I’m hopefully going to stay away from being too political here, I do have clients who may read this after all and I don’t really want to dissuade anyone from using my services because of any political leanings I may have!  However one thing I have noticed recently is the constant barb that people are ‘out of touch’.  Usually it’s aimed at David Cameron/George Osborne but to be honest you could apply it across party lines to most of the major front bench MP’s on both sides. 

For me there are two major issues here and it seems to me nobody is really talking about them and there are no major moves to address them.  Firstly there’s the issue of education, all three leaders are the product of Oxford/Cambridge educations and I’m sure all are terribly bright chaps.  Cameron and Clegg however are ex public school which seems to almost be a sin judging by the amount of time the press spends on this issue.  Now I have to confess at this stage that I too am the product of private education so please feel free to take this with a pinch of salt but it strikes me that there’s becoming a stigma attached to being well educated.  You did Latin at school?  Well in that case you’re an anachronism, you are so out of touch with ‘real people’ and their concerns that you may as well live in a sealed bubble.  I’m sorry but when did being educated become a bad thing?  Surely we want the brightest and best people running both the country and our great institutions?  I’m not arguing here for public school boys to run everything in sight more that this should be far less of an issue than it currently is.  The biggest jobs should be taken by a person on merit, on their achievements not because of what school they did or indeed did not go to, anything else is just misguided social engineering and we become in danger of missing out on the best people purely based on some kind of prejudice.  Again I’m trying to be careful not to get too idiotic about this, clearly public school boys are not a disadvantaged class that needs fighting for but they certainly aren’t the villains of the piece either.  If we want to replace the class system with a meritocracy then let’s stop being so fixated on people’s backgrounds and let’s spend a bit more time judging them on what they’ve done more recently.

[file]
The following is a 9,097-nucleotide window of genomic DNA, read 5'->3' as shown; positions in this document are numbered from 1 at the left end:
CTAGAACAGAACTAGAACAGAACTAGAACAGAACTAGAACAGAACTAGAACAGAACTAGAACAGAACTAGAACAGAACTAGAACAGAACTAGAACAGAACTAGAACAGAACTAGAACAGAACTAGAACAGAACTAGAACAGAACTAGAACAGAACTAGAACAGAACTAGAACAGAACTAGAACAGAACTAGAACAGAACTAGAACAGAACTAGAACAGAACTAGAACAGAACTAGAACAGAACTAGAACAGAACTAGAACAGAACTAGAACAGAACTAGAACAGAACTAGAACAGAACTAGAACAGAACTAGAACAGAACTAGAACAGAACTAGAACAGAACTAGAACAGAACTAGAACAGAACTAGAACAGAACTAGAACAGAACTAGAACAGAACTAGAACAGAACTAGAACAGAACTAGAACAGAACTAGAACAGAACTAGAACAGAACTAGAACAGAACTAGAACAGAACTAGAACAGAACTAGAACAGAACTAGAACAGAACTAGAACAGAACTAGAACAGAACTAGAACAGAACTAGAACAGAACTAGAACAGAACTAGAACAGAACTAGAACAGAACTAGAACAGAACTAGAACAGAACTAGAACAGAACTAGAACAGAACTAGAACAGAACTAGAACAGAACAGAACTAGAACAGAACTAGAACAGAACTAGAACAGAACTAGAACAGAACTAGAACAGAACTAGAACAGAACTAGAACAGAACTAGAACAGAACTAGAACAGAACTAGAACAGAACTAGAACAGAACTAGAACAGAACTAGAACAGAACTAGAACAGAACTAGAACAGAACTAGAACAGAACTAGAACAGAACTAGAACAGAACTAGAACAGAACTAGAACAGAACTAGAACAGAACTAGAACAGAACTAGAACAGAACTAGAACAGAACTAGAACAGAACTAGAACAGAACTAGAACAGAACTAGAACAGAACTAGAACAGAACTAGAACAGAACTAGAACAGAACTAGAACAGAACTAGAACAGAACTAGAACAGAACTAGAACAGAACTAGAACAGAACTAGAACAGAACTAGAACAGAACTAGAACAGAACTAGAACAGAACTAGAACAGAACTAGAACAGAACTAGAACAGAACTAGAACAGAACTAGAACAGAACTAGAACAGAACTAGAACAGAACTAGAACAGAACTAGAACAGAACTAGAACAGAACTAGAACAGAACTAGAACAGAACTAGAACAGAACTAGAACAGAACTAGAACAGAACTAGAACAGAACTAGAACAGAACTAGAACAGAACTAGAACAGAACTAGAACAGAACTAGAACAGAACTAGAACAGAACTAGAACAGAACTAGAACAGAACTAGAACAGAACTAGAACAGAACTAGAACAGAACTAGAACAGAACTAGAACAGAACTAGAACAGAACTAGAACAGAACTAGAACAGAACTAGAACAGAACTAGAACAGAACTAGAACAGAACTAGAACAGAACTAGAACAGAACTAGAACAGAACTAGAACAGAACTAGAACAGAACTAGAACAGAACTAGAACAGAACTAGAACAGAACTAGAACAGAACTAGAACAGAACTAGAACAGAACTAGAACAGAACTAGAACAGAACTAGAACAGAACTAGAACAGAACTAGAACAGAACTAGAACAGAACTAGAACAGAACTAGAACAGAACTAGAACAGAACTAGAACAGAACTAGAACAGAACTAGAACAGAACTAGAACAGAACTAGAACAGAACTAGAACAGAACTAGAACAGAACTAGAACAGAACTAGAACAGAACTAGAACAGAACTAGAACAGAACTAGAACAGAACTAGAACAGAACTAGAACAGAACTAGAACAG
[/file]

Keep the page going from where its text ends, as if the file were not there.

The second thing and one which concerns me far more is the lack of real world experience from all sides.  What I mean by real world experience isn’t that I expect our MP’s to have done some minimum wage work for a large chunk of time or that they must have spent time living on low income, more that we seem to be developing a generation of career politicians.  At one point it wasn’t unusual for people to have had a career before politics, take say Ken Clarke as an example (a QC) or Michael Heseltine (a self made millionaire and businessman).  Now it’s much more likely you read PPE at Oxbridge (Cameron and Miliband), go on to be a researcher for your chosen party and rise through the ranks.  I’m sure they are very knowledgeable about a vast array of topics but the lack of knowledge of how business works or indeed how anything works outside the Westminster bubble worries me.  It’s not just an issue on the right either at one stage senior Labour figures would be ex union firebrands with ideals and a passion to change the system.  We now seem to be heading towards a much more homogenised political system where the differences between the parties are much more shades of grey that any stark ideological choices for the electorate.  The problem is in the end you get the same result, a class of career politician with little original thought to differentiate them, with the possible exception of Boris Johnson, where are the characters?  Where are the people with real conviction and zeal to change Britain for the better?  I’d love to see someone emerge who the country could really get behind but as things stand I really can’t see where that person would come from, on either side, which is a great shame for British politics.